Blazing Saddles

Dir: Mel Brooks, 1974


blazing saddles

Continuing with the retrospect of Gene Wilder’s films, it was inevitable that Blazing Saddles would be next.

Set in the Old West, a railroad is being built through a town called Rock Ridge using minorities as slave labour.

Bart (Cleavon Little), a black worker, is about to be hanged for assaulting one of his employers.

The Attorney State General, Headley Lamarr (Harvey Korman), wants the towns occupants to leave.

To solve this issue, Lamarr appoints Bart as the towns new sheriff, reasoning that the town would not take kindly to a black sheriff and leave.

Lamarr’s plan works and the town disrespect him but, after arresting the troublesome Mongo (Alex Karras), he is soon accepted.

Realising his plan hasn’t worked, the general send several of his men to terrorise the town and force them to leave.

It is up to Bart, The Waco Kid (Gene Wilder) and the townspeople to put a stop to Lamarr and his gang of hoodlums.

This is, arguably, Mel Brooks’ most famous film but it’s hard to see why.

There are a lot of funny scenes in it and, at times, the dialogue is a bit raw but still hysterical.

But then, it suffers from the same problem as the director’s other films; it simply loses its way.

To compensate for this, Brooks’ and his team of writers, which include a pre-famous Richard Pryor, send Blazing Saddles off down on obscure route and starts to make fun of itself.

The movie becomes a film within a film.

It suddenly swirches from the Old West to 1970’s America where the characters go to a cinema and see Blazing Saddles (a similar joke is reused in Brooks’ Star Wars parody Spaceballs).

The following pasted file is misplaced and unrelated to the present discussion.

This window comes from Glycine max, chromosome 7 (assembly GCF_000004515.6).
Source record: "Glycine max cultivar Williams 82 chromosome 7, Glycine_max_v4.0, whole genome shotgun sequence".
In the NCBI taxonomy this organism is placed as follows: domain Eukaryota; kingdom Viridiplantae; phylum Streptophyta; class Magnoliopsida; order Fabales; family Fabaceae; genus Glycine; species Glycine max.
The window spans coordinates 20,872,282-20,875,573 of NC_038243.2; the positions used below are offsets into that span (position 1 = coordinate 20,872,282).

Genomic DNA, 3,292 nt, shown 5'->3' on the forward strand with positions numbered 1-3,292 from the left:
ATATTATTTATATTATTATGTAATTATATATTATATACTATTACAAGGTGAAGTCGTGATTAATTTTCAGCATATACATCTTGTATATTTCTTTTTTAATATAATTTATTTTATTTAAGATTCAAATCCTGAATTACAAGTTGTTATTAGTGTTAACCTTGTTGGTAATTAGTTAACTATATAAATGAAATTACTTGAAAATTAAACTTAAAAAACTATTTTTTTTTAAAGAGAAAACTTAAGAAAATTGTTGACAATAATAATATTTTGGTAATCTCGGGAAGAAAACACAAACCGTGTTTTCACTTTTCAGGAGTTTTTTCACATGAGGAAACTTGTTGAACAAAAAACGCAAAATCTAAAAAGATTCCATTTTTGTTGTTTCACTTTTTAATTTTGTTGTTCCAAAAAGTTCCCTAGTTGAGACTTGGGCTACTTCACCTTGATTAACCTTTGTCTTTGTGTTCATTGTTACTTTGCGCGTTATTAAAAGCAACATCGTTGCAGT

Maybe, if the writers had stuck to the Western theme throughout instead of going off on an obscure tangent the film would be better.

The scene with Dom Deluise as the camp director trying to direct a cast of effeminate dancers is sheer brilliance.

Madeleine Kahn as a Marlene Dietrich parody called Lilli Von Schtupp, is hilarious. One of her finest roles.

Even though the film goes off the rails, there are still many moments of fun to be had, however slight.

Cleavon Little as the black sheriff is perfect. The role was, originally, going to be played by Richard Pryor but the studio felt that he wasn’t a big enough draw.

Wilder as The Waco Kid is rather subdued, taking a back seat to the proceedings and not given much to do.

His character is redundant, really, and the film wouldn’t be any different without his character.

Gene Wilder was a brilliant comic actor so it makes for very confusing viewing when he isn’t given a major role.

But forty years after its release it still has the ability to raise smiles.

The infamous camp fire scene is still a riot.

It’s worth a watch and you’ll definitely get some laughs out of it, but, just don’t expect the masterpiece that it is often hailed.



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